Stomp Swings Past the Hype
By Tony Adams
always been fascinated with swing and the culture that surrounds
it. It may have started when I was a kid, watching old movies
where people danced in ways that looked humanly impossible but
were also cool as hell. Or it could have taken hold of me through
my grandma's old albums by Nat "King" Cole and too many big bands to name. Who knows the actual point of impact on my soul? To put
it plainly: I love the music. I love the dancing. I love the fashion.
hated the hype.
1996, when Vaughn and Favreau were saying "baby" this and "money"
that and big band music burst on the scene, the media latched
onto the movement like a pack of hungry wolves. Although the rebirth
of swing culture was a great thing indeedwith the Cherry
Poppin' Daddies zoot-suiting it up on MTV and The Gap selling
chinos to a jump blues beatthe media whirlwind left many
swing fans with vertigo.
with any pop culture movement, when the hype gets to be too much,
you just have to step back, bide your time and reassure yourself
that this too will pass. The media doesn't stay on anything too
long. Like vending machine bubble gumwhen the flavor's gone,
you spit it out.
Stomp's Marketing Director, Quinton Snodgrass
Still the Thing
But here in Indianapolis, Kathy and Aaron Altschul had a different
idea. Last February, they decided to start a swing dance club
called Naptown Stomp. It wasn't the easiest undertaking, since
by 2001 the attention swing had received just a few years before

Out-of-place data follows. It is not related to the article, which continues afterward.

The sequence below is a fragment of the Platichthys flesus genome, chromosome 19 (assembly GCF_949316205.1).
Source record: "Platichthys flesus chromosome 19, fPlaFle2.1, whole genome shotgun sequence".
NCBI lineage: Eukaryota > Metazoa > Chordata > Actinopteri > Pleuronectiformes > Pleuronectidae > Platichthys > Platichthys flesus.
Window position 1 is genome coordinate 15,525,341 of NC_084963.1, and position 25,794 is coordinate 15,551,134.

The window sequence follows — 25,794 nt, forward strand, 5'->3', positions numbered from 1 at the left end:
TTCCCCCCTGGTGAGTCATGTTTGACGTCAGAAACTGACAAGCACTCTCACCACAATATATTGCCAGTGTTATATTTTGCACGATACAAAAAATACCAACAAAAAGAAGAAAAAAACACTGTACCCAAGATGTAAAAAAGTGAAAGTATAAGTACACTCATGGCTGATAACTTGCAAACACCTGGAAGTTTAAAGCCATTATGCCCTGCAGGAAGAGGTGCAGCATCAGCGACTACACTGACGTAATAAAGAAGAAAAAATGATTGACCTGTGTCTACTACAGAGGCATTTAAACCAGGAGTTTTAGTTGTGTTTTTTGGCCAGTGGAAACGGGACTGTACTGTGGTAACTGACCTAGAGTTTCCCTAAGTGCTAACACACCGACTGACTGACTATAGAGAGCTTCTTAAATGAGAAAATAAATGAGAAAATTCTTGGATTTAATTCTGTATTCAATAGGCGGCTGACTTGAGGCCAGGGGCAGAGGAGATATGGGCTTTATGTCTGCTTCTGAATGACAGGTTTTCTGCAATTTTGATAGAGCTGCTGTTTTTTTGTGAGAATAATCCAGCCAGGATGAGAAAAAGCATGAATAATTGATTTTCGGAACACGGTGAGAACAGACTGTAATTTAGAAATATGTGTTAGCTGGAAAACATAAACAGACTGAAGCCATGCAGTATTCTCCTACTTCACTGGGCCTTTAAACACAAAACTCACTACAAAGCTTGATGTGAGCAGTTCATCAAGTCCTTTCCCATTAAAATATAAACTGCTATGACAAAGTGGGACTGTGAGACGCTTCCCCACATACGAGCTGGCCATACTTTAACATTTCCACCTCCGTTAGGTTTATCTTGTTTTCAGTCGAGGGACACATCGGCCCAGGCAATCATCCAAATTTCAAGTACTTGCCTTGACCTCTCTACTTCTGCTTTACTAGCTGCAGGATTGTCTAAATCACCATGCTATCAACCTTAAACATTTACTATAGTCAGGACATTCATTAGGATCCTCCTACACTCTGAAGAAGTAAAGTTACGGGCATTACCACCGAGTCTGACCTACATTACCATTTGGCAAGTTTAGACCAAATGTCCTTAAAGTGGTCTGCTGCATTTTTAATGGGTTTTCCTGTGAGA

was gone. That wasn't an entirely bad thing, though. Not everyone
group's main focus wasn't the media trappings that turned up in
ads or boring exposť pieces in weekly magazines. It wasn't about
modern-day zoots or chompin' on stogies or jumping on the bandwagon.
As group member Roland Walker puts it simply, "It's about the
Out to a Broader Audience
"Naptown Stomp was organized to teach and educate
the general public on swing dancing, specifically Lindy
Hop, swing music and its history," says the group's marketing
director, Quinton Snodgrass. "We conduct a series of classes
to introduce beginners to the dance as well as perform
private shows for groups or clubs who are interested in
adding some flare to their functions."
Although the members of Naptown Stomp are trying to keep swing
going in Indy, once the heat of the "Swing Craze" died down, it
became hard for folks who enjoyed the scene to find a place to
do their thing.
is the main issue," says Quinton. "Some clubs that jumped on the
swing wagon during the '90s, when it was more of a fad, have really
fallen by the wayside. It is tough to keep a swing venue in the
black. Most of the dancers aren't big drinkers, so they go to
the bar and order water. But most of the places that did swing
figured out that they could make more money catering to the college
crowd, who were less interested in dancing and more interested
in the drink specials. I think this has pretty much happened across
the country, and is one of the things that has made swing more
of an underground phenomenon again."
Naptown core consists of only five officers, with an additional
group of indispensable volunteers. These are the "Swing Geeks"
who go to weeklong workshops in Chicago or travel cross-country
because they heard about a cool place to dance.
it's that kind of spirit that gives me hope that something I cherish
and admire so much won't be forgotten after the media's eye has
turned to The Next Big Thing. Naptown Stomp is not going to give
up. Swing music and dance are too important for these people,
who continue to celebrate this enduring cultural movement.
view the Naptown Stomp calendar of swing events in Indianapolis,
Tony Adams can be reached via email at Hobgad95@aol.com.